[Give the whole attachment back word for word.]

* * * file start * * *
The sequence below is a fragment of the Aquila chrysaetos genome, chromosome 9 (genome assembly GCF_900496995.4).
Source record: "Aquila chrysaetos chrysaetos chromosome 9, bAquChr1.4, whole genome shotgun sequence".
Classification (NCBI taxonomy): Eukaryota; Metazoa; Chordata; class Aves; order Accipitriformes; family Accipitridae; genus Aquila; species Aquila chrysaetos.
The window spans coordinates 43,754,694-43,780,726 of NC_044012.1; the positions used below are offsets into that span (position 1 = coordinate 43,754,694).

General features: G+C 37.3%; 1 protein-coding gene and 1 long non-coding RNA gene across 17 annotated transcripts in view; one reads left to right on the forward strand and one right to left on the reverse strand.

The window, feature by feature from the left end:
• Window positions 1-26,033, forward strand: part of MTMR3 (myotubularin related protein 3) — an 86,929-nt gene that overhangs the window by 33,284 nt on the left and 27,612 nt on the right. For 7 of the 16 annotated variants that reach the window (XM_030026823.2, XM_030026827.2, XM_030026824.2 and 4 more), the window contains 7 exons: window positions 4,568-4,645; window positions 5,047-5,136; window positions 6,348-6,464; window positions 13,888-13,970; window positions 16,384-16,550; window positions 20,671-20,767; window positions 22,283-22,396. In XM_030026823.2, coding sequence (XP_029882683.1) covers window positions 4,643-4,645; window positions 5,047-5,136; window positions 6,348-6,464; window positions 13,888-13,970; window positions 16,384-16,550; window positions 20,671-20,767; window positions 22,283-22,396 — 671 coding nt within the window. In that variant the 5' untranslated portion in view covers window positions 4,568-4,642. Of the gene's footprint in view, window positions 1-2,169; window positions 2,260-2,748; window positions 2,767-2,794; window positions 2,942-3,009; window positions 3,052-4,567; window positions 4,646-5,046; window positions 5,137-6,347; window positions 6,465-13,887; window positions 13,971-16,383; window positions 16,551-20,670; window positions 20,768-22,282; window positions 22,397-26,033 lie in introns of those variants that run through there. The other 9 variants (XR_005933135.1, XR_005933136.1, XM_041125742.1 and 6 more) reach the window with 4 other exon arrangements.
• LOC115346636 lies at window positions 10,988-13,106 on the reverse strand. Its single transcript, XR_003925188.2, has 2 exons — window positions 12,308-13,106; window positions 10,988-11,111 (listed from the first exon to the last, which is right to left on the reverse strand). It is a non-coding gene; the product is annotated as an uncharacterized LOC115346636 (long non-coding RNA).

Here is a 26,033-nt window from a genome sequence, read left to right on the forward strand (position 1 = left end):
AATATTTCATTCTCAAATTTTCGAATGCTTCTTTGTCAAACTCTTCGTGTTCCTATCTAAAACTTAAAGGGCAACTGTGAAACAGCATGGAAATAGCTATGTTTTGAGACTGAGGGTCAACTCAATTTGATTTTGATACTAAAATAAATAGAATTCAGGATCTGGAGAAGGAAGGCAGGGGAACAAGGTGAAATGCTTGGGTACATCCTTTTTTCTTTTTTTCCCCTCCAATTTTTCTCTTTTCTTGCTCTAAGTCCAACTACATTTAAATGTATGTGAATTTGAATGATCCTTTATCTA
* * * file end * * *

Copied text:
The sequence below is a fragment of the Aquila chrysaetos genome, chromosome 9 (genome assembly GCF_900496995.4).
Source record: "Aquila chrysaetos chrysaetos chromosome 9, bAquChr1.4, whole genome shotgun sequence".
Classification (NCBI taxonomy): Eukaryota; Metazoa; Chordata; class Aves; order Accipitriformes; family Accipitridae; genus Aquila; species Aquila chrysaetos.
The window spans coordinates 43,754,694-43,780,726 of NC_044012.1; the positions used below are offsets into that span (position 1 = coordinate 43,754,694).

General features: G+C 37.3%; 1 protein-coding gene and 1 long non-coding RNA gene across 17 annotated transcripts in view; one reads left to right on the forward strand and one right to left on the reverse strand.

The window, feature by feature from the left end:
• Window positions 1-26,033, forward strand: part of MTMR3 (myotubularin related protein 3) — an 86,929-nt gene that overhangs the window by 33,284 nt on the left and 27,612 nt on the right. For 7 of the 16 annotated variants that reach the window (XM_030026823.2, XM_030026827.2, XM_030026824.2 and 4 more), the window contains 7 exons: window positions 4,568-4,645; window positions 5,047-5,136; window positions 6,348-6,464; window positions 13,888-13,970; window positions 16,384-16,550; window positions 20,671-20,767; window positions 22,283-22,396. In XM_030026823.2, coding sequence (XP_029882683.1) covers window positions 4,643-4,645; window positions 5,047-5,136; window positions 6,348-6,464; window positions 13,888-13,970; window positions 16,384-16,550; window positions 20,671-20,767; window positions 22,283-22,396 — 671 coding nt within the window. In that variant the 5' untranslated portion in view covers window positions 4,568-4,642. Of the gene's footprint in view, window positions 1-2,169; window positions 2,260-2,748; window positions 2,767-2,794; window positions 2,942-3,009; window positions 3,052-4,567; window positions 4,646-5,046; window positions 5,137-6,347; window positions 6,465-13,887; window positions 13,971-16,383; window positions 16,551-20,670; window positions 20,768-22,282; window positions 22,397-26,033 lie in introns of those variants that run through there. The other 9 variants (XR_005933135.1, XR_005933136.1, XM_041125742.1 and 6 more) reach the window with 4 other exon arrangements.
• LOC115346636 lies at window positions 10,988-13,106 on the reverse strand. Its single transcript, XR_003925188.2, has 2 exons — window positions 12,308-13,106; window positions 10,988-11,111 (listed from the first exon to the last, which is right to left on the reverse strand). It is a non-coding gene; the product is annotated as an uncharacterized LOC115346636 (long non-coding RNA).

Here is a 26,033-nt window from a genome sequence, read left to right on the forward strand (position 1 = left end):
AATATTTCATTCTCAAATTTTCGAATGCTTCTTTGTCAAACTCTTCGTGTTCCTATCTAAAACTTAAAGGGCAACTGTGAAACAGCATGGAAATAGCTATGTTTTGAGACTGAGGGTCAACTCAATTTGATTTTGATACTAAAATAAATAGAATTCAGGATCTGGAGAAGGAAGGCAGGGGAACAAGGTGAAATGCTTGGGTACATCCTTTTTTCTTTTTTTCCCCTCCAATTTTTCTCTTTTCTTGCTCTAAGTCCAACTACATTTAAATGTATGTGAATTTGAATGATCCTTTATCTA